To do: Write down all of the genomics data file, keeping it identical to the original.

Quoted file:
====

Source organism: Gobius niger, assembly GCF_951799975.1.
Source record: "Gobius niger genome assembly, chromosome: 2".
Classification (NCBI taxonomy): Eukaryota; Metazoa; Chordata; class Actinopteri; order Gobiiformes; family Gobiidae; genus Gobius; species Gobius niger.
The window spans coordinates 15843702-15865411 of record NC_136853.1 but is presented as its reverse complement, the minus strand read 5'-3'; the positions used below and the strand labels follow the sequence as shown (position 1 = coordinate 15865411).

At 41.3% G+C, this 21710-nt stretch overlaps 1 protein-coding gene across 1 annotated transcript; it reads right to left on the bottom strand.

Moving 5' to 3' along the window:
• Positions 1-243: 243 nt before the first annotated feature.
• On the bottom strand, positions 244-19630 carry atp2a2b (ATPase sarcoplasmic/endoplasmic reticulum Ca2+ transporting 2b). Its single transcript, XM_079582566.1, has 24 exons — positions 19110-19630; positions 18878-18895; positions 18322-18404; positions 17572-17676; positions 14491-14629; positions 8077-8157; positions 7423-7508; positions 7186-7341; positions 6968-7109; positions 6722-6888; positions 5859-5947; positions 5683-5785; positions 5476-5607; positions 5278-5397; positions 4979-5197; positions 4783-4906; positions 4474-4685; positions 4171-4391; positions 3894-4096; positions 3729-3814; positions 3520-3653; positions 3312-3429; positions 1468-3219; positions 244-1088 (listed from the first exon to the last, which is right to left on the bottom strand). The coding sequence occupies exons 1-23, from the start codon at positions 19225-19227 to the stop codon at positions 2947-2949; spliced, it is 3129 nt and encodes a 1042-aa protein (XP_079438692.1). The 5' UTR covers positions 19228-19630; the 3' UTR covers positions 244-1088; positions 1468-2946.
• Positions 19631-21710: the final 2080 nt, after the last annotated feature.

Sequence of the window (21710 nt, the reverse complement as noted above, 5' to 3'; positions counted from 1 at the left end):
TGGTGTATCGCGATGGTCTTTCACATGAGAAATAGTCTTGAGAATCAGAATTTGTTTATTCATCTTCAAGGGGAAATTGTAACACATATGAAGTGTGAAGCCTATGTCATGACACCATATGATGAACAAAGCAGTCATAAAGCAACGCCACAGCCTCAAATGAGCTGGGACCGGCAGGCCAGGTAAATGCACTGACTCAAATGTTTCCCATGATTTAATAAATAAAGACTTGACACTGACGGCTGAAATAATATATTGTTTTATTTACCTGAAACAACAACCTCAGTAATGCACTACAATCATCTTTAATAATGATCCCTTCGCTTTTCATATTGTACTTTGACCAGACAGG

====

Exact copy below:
Source organism: Gobius niger, assembly GCF_951799975.1.
Source record: "Gobius niger genome assembly, chromosome: 2".
Classification (NCBI taxonomy): Eukaryota; Metazoa; Chordata; class Actinopteri; order Gobiiformes; family Gobiidae; genus Gobius; species Gobius niger.
The window spans coordinates 15843702-15865411 of record NC_136853.1 but is presented as its reverse complement, the minus strand read 5'-3'; the positions used below and the strand labels follow the sequence as shown (position 1 = coordinate 15865411).

At 41.3% G+C, this 21710-nt stretch overlaps 1 protein-coding gene across 1 annotated transcript; it reads right to left on the bottom strand.

Moving 5' to 3' along the window:
• Positions 1-243: 243 nt before the first annotated feature.
• On the bottom strand, positions 244-19630 carry atp2a2b (ATPase sarcoplasmic/endoplasmic reticulum Ca2+ transporting 2b). Its single transcript, XM_079582566.1, has 24 exons — positions 19110-19630; positions 18878-18895; positions 18322-18404; positions 17572-17676; positions 14491-14629; positions 8077-8157; positions 7423-7508; positions 7186-7341; positions 6968-7109; positions 6722-6888; positions 5859-5947; positions 5683-5785; positions 5476-5607; positions 5278-5397; positions 4979-5197; positions 4783-4906; positions 4474-4685; positions 4171-4391; positions 3894-4096; positions 3729-3814; positions 3520-3653; positions 3312-3429; positions 1468-3219; positions 244-1088 (listed from the first exon to the last, which is right to left on the bottom strand). The coding sequence occupies exons 1-23, from the start codon at positions 19225-19227 to the stop codon at positions 2947-2949; spliced, it is 3129 nt and encodes a 1042-aa protein (XP_079438692.1). The 5' UTR covers positions 19228-19630; the 3' UTR covers positions 244-1088; positions 1468-2946.
• Positions 19631-21710: the final 2080 nt, after the last annotated feature.

Sequence of the window (21710 nt, the reverse complement as noted above, 5' to 3'; positions counted from 1 at the left end):
TGGTGTATCGCGATGGTCTTTCACATGAGAAATAGTCTTGAGAATCAGAATTTGTTTATTCATCTTCAAGGGGAAATTGTAACACATATGAAGTGTGAAGCCTATGTCATGACACCATATGATGAACAAAGCAGTCATAAAGCAACGCCACAGCCTCAAATGAGCTGGGACCGGCAGGCCAGGTAAATGCACTGACTCAAATGTTTCCCATGATTTAATAAATAAAGACTTGACACTGACGGCTGAAATAATATATTGTTTTATTTACCTGAAACAACAACCTCAGTAATGCACTACAATCATCTTTAATAATGATCCCTTCGCTTTTCATATTGTACTTTGACCAGACAGG